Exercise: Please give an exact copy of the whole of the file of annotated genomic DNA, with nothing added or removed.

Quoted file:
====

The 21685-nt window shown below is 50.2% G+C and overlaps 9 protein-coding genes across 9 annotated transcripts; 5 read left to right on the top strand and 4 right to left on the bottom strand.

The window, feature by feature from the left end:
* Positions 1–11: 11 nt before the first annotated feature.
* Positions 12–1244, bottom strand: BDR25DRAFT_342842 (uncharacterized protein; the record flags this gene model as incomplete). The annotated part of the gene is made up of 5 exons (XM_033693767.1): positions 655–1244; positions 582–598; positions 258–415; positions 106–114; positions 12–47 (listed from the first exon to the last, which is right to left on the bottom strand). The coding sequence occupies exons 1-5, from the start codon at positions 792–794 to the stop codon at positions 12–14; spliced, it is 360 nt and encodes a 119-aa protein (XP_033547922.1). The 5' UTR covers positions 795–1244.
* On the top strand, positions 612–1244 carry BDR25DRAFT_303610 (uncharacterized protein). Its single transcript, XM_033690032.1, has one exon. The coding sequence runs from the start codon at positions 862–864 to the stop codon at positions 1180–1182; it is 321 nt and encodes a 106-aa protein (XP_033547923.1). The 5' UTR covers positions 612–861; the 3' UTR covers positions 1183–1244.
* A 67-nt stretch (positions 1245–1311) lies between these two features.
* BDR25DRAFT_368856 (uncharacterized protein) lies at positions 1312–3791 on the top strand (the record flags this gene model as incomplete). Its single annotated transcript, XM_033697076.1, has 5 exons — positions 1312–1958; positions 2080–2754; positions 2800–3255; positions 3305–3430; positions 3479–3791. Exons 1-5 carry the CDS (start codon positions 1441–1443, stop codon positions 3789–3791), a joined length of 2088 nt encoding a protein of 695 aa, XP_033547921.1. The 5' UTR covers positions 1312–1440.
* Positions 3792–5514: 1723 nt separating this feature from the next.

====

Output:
The 21685-nt window shown below is 50.2% G+C and overlaps 9 protein-coding genes across 9 annotated transcripts; 5 read left to right on the top strand and 4 right to left on the bottom strand.

The window, feature by feature from the left end:
* Positions 1–11: 11 nt before the first annotated feature.
* Positions 12–1244, bottom strand: BDR25DRAFT_342842 (uncharacterized protein; the record flags this gene model as incomplete). The annotated part of the gene is made up of 5 exons (XM_033693767.1): positions 655–1244; positions 582–598; positions 258–415; positions 106–114; positions 12–47 (listed from the first exon to the last, which is right to left on the bottom strand). The coding sequence occupies exons 1-5, from the start codon at positions 792–794 to the stop codon at positions 12–14; spliced, it is 360 nt and encodes a 119-aa protein (XP_033547922.1). The 5' UTR covers positions 795–1244.
* On the top strand, positions 612–1244 carry BDR25DRAFT_303610 (uncharacterized protein). Its single transcript, XM_033690032.1, has one exon. The coding sequence runs from the start codon at positions 862–864 to the stop codon at positions 1180–1182; it is 321 nt and encodes a 106-aa protein (XP_033547923.1). The 5' UTR covers positions 612–861; the 3' UTR covers positions 1183–1244.
* A 67-nt stretch (positions 1245–1311) lies between these two features.
* BDR25DRAFT_368856 (uncharacterized protein) lies at positions 1312–3791 on the top strand (the record flags this gene model as incomplete). Its single annotated transcript, XM_033697076.1, has 5 exons — positions 1312–1958; positions 2080–2754; positions 2800–3255; positions 3305–3430; positions 3479–3791. Exons 1-5 carry the CDS (start codon positions 1441–1443, stop codon positions 3789–3791), a joined length of 2088 nt encoding a protein of 695 aa, XP_033547921.1. The 5' UTR covers positions 1312–1440.
* Positions 3792–5514: 1723 nt separating this feature from the next.